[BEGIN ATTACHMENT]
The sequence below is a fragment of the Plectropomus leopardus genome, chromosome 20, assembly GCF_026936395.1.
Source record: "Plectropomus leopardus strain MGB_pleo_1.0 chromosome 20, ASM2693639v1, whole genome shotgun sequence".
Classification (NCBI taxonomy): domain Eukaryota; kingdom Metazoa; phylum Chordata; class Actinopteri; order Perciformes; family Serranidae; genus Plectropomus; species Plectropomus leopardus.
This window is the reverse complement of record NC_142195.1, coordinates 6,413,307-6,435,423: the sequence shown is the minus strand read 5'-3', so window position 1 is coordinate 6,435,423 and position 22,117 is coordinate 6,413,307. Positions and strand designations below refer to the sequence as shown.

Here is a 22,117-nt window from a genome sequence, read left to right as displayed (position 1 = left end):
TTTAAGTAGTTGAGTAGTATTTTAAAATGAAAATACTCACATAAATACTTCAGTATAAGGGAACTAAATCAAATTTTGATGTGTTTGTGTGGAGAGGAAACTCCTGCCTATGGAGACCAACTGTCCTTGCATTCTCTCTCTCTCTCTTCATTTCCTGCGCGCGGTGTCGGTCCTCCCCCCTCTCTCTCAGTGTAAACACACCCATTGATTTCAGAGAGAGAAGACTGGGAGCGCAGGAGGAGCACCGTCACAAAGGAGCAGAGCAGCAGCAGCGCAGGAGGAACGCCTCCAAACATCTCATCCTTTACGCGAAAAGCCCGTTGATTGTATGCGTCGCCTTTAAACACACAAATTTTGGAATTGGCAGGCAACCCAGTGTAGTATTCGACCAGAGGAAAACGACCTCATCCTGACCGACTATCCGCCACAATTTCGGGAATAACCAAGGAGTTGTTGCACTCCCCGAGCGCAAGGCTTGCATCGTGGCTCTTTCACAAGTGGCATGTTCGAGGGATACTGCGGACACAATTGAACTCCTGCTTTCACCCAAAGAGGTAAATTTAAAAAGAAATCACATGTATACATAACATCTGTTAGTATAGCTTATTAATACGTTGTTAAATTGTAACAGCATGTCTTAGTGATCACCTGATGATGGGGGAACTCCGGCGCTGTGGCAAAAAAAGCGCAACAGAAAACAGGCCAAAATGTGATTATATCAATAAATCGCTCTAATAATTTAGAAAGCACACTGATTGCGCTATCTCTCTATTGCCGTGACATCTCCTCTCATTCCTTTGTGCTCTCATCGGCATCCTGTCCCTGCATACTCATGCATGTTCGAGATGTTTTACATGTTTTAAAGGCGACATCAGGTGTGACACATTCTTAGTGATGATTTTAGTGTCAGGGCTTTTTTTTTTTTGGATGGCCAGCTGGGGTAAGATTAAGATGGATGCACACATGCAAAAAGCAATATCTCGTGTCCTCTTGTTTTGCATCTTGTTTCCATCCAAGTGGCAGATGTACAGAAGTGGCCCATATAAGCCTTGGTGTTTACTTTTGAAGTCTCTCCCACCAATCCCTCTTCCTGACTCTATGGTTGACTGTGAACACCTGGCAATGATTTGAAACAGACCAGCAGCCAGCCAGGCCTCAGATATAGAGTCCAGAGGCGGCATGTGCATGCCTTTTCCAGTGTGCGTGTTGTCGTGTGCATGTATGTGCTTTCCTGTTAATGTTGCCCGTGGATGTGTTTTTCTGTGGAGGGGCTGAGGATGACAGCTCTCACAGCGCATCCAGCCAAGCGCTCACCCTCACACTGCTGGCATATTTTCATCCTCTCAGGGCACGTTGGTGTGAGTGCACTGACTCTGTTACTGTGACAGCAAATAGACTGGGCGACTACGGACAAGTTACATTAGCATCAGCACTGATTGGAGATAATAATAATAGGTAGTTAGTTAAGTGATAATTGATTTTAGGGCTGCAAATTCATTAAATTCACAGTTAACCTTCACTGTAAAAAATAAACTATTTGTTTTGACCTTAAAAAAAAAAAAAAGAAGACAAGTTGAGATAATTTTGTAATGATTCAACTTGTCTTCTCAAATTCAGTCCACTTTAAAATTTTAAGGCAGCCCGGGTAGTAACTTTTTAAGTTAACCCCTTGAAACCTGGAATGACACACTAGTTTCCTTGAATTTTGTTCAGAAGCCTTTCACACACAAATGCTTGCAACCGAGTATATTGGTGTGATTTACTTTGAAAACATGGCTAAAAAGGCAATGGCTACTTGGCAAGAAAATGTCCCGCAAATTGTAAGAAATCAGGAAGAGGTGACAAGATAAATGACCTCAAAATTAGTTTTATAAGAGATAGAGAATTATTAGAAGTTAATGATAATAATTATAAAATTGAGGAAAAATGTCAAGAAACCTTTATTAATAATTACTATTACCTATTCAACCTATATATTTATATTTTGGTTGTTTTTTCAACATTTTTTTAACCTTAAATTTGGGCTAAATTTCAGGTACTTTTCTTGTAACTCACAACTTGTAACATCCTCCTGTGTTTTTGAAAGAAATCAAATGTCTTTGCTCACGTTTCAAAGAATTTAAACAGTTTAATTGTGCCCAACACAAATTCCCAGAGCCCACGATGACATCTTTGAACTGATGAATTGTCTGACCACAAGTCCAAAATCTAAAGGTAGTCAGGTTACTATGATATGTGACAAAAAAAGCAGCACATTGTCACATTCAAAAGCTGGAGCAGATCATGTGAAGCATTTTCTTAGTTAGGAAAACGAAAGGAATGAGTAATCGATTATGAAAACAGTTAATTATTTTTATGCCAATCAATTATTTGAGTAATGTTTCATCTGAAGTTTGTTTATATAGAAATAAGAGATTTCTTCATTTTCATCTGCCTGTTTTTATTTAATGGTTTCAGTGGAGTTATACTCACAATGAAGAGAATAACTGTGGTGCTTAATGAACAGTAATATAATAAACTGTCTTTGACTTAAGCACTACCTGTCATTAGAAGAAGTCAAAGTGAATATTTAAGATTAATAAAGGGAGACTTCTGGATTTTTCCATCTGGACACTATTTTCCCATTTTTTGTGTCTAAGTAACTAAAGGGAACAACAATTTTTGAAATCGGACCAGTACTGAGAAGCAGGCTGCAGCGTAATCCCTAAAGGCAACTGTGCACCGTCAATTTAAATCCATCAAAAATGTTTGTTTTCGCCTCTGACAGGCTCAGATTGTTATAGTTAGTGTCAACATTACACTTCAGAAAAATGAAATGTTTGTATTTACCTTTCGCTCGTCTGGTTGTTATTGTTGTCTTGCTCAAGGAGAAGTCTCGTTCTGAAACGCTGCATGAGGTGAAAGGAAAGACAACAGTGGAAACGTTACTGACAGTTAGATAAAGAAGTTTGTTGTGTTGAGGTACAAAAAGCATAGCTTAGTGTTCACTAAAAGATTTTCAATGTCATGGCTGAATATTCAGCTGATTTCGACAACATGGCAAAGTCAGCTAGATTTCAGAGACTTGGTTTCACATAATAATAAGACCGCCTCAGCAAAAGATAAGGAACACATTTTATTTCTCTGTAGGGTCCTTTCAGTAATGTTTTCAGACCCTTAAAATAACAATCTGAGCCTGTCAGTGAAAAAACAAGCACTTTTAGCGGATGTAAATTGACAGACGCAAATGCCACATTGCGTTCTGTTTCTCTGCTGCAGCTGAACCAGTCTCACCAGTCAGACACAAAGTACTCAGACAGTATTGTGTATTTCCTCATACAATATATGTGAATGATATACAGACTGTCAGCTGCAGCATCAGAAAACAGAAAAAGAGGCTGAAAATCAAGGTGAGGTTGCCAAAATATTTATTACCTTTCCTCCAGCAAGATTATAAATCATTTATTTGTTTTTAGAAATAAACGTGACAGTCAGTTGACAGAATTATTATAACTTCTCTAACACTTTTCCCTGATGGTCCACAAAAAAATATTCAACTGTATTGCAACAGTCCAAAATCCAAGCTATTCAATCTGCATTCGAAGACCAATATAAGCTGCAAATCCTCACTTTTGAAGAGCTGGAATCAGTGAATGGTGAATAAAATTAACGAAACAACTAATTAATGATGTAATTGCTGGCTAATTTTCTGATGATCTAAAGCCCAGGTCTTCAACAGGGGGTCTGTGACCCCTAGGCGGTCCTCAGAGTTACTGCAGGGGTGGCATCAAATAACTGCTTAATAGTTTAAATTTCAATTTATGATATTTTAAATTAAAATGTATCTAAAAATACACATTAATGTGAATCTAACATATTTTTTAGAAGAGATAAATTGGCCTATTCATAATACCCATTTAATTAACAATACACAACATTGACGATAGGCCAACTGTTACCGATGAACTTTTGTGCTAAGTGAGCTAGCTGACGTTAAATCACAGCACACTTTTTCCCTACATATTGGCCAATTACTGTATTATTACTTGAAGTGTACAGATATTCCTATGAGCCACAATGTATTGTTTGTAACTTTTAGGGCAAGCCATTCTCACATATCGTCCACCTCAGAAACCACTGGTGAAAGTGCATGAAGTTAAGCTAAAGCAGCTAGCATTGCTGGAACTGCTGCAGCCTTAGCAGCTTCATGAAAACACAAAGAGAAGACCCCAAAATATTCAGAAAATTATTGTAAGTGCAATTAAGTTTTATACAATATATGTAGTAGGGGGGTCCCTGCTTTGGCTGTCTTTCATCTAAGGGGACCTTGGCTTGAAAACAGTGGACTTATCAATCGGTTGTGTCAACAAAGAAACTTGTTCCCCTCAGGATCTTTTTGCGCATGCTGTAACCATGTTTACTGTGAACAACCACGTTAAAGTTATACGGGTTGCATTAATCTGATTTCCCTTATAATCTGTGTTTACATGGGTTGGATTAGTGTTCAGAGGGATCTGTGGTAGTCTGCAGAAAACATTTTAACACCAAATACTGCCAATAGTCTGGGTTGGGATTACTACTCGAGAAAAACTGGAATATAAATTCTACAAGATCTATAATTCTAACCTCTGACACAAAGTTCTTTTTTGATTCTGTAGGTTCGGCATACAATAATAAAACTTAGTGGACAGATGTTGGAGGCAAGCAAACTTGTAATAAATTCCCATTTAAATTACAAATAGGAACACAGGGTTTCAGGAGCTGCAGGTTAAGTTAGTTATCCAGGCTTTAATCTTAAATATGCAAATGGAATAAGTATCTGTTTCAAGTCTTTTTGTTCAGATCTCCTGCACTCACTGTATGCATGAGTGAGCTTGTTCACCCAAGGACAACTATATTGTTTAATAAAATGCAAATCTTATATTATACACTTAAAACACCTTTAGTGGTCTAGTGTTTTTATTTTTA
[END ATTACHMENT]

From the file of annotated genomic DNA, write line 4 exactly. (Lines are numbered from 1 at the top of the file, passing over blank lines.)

This window is the reverse complement of record NC_142195.1, coordinates 6,413,307-6,435,423: the sequence shown is the minus strand read 5'-3', so window position 1 is coordinate 6,435,423 and position 22,117 is coordinate 6,413,307. Positions and strand designations below refer to the sequence as shown.